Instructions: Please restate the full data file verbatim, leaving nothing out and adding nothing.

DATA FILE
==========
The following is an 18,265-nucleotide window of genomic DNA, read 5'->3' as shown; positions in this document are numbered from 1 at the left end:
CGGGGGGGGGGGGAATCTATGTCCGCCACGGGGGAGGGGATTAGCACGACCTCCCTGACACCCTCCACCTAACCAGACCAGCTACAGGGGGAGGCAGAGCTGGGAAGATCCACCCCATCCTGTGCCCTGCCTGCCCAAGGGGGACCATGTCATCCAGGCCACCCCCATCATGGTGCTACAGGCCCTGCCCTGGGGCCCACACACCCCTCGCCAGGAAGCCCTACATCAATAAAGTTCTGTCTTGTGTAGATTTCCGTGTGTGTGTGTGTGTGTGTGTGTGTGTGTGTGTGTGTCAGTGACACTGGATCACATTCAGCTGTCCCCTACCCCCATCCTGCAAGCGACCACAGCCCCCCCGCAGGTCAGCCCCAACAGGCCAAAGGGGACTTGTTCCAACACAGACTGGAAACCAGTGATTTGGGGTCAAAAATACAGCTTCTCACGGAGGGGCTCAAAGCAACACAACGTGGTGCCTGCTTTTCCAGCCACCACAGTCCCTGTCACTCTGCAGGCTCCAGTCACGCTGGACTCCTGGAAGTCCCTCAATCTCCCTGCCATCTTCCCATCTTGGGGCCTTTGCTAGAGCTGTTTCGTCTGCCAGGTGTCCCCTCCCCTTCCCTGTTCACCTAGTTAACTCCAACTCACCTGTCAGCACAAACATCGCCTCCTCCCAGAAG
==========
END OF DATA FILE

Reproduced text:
The following is an 18,265-nucleotide window of genomic DNA, read 5'->3' as shown; positions in this document are numbered from 1 at the left end:
CGGGGGGGGGGGGAATCTATGTCCGCCACGGGGGAGGGGATTAGCACGACCTCCCTGACACCCTCCACCTAACCAGACCAGCTACAGGGGGAGGCAGAGCTGGGAAGATCCACCCCATCCTGTGCCCTGCCTGCCCAAGGGGGACCATGTCATCCAGGCCACCCCCATCATGGTGCTACAGGCCCTGCCCTGGGGCCCACACACCCCTCGCCAGGAAGCCCTACATCAATAAAGTTCTGTCTTGTGTAGATTTCCGTGTGTGTGTGTGTGTGTGTGTGTGTGTGTGTGTGTGTCAGTGACACTGGATCACATTCAGCTGTCCCCTACCCCCATCCTGCAAGCGACCACAGCCCCCCCGCAGGTCAGCCCCAACAGGCCAAAGGGGACTTGTTCCAACACAGACTGGAAACCAGTGATTTGGGGTCAAAAATACAGCTTCTCACGGAGGGGCTCAAAGCAACACAACGTGGTGCCTGCTTTTCCAGCCACCACAGTCCCTGTCACTCTGCAGGCTCCAGTCACGCTGGACTCCTGGAAGTCCCTCAATCTCCCTGCCATCTTCCCATCTTGGGGCCTTTGCTAGAGCTGTTTCGTCTGCCAGGTGTCCCCTCCCCTTCCCTGTTCACCTAGTTAACTCCAACTCACCTGTCAGCACAAACATCGCCTCCTCCCAGAAG